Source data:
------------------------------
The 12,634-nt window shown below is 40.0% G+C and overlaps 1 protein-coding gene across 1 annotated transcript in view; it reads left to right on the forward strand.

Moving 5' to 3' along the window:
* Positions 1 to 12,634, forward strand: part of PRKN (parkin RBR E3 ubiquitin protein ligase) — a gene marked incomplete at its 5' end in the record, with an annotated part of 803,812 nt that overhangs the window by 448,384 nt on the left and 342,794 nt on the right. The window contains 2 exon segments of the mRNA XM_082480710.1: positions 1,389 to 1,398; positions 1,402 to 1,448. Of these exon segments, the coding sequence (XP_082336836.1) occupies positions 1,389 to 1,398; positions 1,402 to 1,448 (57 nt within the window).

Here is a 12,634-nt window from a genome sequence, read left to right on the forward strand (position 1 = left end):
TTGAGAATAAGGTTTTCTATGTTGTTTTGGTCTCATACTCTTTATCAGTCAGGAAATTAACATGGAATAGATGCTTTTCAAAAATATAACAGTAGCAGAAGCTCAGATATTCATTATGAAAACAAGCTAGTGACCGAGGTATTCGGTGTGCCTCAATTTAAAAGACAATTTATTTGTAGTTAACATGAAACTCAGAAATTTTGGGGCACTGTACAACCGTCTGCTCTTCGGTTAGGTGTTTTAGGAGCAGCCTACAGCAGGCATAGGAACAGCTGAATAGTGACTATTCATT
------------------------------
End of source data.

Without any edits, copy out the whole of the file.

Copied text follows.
The 12,634-nt window shown below is 40.0% G+C and overlaps 1 protein-coding gene across 1 annotated transcript in view; it reads left to right on the forward strand.

Moving 5' to 3' along the window:
* Positions 1 to 12,634, forward strand: part of PRKN (parkin RBR E3 ubiquitin protein ligase) — a gene marked incomplete at its 5' end in the record, with an annotated part of 803,812 nt that overhangs the window by 448,384 nt on the left and 342,794 nt on the right. The window contains 2 exon segments of the mRNA XM_082480710.1: positions 1,389 to 1,398; positions 1,402 to 1,448. Of these exon segments, the coding sequence (XP_082336836.1) occupies positions 1,389 to 1,398; positions 1,402 to 1,448 (57 nt within the window).

Here is a 12,634-nt window from a genome sequence, read left to right on the forward strand (position 1 = left end):
TTGAGAATAAGGTTTTCTATGTTGTTTTGGTCTCATACTCTTTATCAGTCAGGAAATTAACATGGAATAGATGCTTTTCAAAAATATAACAGTAGCAGAAGCTCAGATATTCATTATGAAAACAAGCTAGTGACCGAGGTATTCGGTGTGCCTCAATTTAAAAGACAATTTATTTGTAGTTAACATGAAACTCAGAAATTTTGGGGCACTGTACAACCGTCTGCTCTTCGGTTAGGTGTTTTAGGAGCAGCCTACAGCAGGCATAGGAACAGCTGAATAGTGACTATTCATT